Richard C. Cornuelle

Visionary Behind The Philanthropic Enterprise

Richard C. Cornuelle was a leading figure in the post-World War II libertarian movement who became one of our country’s most insightful analysts of philanthropy and civil society. His 1965 book, Reclaiming the American Dream, coined the term “the independent sector.” In Reclaiming, Dick first set out his suspicion that the intellectual case for the free society was most vulnerable where civil society intersected with the welfare state.

The twilight of the Communist era vindicated the economic superiority of the free enterprise system to communism and state socialism, but Dick saw that the social theory of liberty was not yet triumphant. Libertarians had not yet developed a satisfying theory of community, and the libertarian critique of centralized state power needed to include positive support for thriving voluntary associations and philanthropy, as well as business firms.

In the early 1960’s, Dick’s intellectual and professional interests came to turn around a focal question:

How can we restore and sustain the confidence and vitality of the American people and help them reclaim their energetic and independent traditions of mutual aid, charity, and voluntary association?

For the next 50 years, Dick would engage people in rethinking the rationale for and practices of private philanthropy and what he called “voluntary welfare.”

In 1949, F. A. Hayek had observed the need to “make the philosophic foundations of a free society once more a living intellectual issue, and its implementation a task which challenges the ingenuity and imagination of our liveliest minds.”

By 1999, Dick understood well that the primary obstacle to a more flourishing and humane society lay not in people’s capabilities but in their conceptions, and in the way these conceptions were institutionalized in social, political, and economic formations of our culture. He thus initiated new projects to engage scholars and intellectuals in advancing our understanding the nature and operation of free institutions (the study of spontaneous orders) and in renewing our traditions of free association and independent philanthropy.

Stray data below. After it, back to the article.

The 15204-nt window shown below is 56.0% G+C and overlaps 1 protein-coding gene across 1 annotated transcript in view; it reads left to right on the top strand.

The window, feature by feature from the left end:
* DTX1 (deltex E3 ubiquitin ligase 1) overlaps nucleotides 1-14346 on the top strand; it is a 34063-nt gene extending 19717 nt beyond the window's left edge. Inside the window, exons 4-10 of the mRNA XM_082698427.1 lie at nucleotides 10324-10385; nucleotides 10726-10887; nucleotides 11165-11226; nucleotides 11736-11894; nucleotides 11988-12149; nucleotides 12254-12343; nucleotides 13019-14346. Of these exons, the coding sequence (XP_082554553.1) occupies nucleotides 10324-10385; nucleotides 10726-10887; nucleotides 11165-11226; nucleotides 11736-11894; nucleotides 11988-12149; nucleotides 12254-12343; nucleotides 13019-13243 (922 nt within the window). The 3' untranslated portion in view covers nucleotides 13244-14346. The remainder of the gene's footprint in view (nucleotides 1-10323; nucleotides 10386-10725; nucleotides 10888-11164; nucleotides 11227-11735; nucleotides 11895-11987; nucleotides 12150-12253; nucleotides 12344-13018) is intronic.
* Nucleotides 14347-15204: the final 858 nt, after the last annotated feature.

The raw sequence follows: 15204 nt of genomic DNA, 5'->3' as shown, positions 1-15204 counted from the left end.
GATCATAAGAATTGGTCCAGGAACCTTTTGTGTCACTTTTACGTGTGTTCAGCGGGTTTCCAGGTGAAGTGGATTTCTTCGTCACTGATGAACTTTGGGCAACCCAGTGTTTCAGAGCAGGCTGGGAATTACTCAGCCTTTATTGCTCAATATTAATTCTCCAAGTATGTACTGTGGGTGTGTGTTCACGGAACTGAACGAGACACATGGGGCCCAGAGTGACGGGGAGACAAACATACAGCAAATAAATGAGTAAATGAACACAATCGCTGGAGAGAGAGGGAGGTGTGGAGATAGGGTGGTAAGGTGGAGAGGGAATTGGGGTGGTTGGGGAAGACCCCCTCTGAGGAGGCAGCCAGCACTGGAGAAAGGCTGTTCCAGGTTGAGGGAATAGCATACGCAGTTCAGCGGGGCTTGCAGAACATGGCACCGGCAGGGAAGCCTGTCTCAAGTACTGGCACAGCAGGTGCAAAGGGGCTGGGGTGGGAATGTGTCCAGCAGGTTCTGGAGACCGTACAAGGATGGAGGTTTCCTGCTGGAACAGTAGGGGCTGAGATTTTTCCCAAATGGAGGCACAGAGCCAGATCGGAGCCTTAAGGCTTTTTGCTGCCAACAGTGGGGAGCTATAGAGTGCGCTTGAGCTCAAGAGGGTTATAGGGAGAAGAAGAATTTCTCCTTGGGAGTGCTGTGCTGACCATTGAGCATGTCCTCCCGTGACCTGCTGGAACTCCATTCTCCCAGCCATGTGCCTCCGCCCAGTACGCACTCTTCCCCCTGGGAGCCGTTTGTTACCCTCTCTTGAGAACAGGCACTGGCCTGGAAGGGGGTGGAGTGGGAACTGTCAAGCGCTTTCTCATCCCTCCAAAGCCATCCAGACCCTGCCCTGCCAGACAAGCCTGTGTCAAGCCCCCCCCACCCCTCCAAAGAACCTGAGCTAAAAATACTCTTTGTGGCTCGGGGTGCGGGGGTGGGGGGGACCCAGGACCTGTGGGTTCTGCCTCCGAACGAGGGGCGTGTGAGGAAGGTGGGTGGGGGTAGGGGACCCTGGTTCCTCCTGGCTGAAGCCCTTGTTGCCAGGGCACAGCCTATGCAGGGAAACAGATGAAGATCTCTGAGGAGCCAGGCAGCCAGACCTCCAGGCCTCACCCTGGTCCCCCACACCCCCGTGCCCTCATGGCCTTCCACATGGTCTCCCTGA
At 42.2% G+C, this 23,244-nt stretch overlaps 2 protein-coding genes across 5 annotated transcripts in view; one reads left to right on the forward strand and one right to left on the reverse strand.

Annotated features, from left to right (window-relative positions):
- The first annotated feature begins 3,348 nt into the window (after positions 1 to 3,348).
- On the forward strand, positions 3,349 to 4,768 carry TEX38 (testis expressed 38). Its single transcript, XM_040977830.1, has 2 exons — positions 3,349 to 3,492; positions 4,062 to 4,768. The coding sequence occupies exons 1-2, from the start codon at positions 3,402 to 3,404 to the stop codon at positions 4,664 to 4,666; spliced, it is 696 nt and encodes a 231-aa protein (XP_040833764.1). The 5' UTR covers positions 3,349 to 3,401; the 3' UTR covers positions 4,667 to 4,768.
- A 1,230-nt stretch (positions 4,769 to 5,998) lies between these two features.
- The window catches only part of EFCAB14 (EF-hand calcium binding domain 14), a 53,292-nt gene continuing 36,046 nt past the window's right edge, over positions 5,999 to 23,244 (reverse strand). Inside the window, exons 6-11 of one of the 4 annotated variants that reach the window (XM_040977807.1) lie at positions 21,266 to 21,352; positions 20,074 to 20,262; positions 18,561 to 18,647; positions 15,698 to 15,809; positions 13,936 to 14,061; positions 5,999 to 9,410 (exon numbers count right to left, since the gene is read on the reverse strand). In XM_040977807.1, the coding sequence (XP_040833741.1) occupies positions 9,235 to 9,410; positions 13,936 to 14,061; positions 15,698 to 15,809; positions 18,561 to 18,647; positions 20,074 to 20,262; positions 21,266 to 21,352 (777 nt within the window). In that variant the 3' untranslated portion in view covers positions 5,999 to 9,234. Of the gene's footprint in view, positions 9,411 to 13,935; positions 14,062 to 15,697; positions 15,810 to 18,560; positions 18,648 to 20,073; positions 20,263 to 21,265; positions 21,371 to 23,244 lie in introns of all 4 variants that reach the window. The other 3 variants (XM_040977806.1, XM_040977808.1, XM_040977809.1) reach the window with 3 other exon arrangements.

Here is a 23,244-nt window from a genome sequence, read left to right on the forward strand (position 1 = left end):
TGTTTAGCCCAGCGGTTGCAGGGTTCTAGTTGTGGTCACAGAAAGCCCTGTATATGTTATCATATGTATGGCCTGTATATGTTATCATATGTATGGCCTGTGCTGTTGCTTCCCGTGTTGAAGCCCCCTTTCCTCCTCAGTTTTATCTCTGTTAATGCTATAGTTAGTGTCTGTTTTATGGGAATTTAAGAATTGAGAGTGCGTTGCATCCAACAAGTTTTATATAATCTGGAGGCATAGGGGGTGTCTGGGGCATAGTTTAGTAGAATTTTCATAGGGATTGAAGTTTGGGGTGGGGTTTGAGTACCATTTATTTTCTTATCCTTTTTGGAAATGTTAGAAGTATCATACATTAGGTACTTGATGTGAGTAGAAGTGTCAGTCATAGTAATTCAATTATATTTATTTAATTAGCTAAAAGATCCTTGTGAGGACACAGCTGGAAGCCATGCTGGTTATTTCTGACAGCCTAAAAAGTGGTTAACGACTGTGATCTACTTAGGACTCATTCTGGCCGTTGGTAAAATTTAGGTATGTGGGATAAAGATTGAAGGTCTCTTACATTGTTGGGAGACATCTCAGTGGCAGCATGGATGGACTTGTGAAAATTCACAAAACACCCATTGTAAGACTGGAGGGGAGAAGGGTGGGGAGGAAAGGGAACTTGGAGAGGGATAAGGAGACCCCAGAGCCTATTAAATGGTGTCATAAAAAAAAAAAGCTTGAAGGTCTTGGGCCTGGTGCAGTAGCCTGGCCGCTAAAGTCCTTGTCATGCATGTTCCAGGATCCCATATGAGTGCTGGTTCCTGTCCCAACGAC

When Dick passed away in 2011, we formally launched The Philanthropic Enterprise to continue this important work. We currently operate as an Indiana not-for-profit corporation.  (Application for 501(c)(3) tax-exempt status is pending with the Internal Revenue Service.)


forthcoming. Conversations on Philanthropy, Volume X: The Legacy of Richard C. Cornuelle

DVD. The Intellectual Portrait Series: A Conversation with Richard Cornuelle (2002).

Lenore T. Ealy, “Richard C. Cornuelle and the Revolution of Social Responsibility,” Society, Vol 48, No 6 (2011), 510-516.

Tributes & Remembrances by Lenore Ealy, Peter Boettke, Bill Dennis, William Schambra, Nick Snow, Jeffrey Friedman, Gus diZerega, Brian Doherty, Scott Walter, Jay Hein, USA Funds, the National Association of Manufacturers, and The New York Times.

The Richard C. Cornuelle Award for Social Entrepreneurship, Manhattan Institute

Richard C. Cornuelle

Selected Bibliography


1965            Reclaiming the American Dream:  The Role of Private Individuals and Voluntary Associations.  New York:  Random House.

1968            The New Conservative-Liberal Manifesto.  With Robert H. Finch.  San Diego, California:  Viewpoint Books.

1975            De-Managing America:  The Final Revolution.  New York:  Random House.

1983            Healing America:  What Can Be Done About the Continuing Economic Crisis.  New York:  G.P. Putnam’s Sons.

1993            Reclaiming the American Dream.  With a New Introduction by Frank Annunziata and an Afterword by the Author.  Reprint, New Brunswick:  Transaction Publishers.

Articles & Speeches (selected)

1950            “Up, the Welfare State!”  American Affairs, October 1950.

1986            “YMCA:  Who Needs It?”  Discovery YMCA, Fall 1986.

1991            “New work for invisible hands:  A future for libertarian thought.”  The Times Literary Supplement.  April 5, 1991.

A longer version published as, “The Power and Poverty of Libertarian Thought,” Critical Review 6(1)

1993            “The First Libertarian Revival and the Next:  Where We Were and Where We Are.”  Critical Review.  April 1993.

1993            “The Libertarian Task in the Next Half Century.”  Remarks at the Annual Dinner of the Institute for Humane Studies, Ritz Carlton Hotel, McLean, VA, November 4.

1996            “De-nationalizing Community,” Philanthropy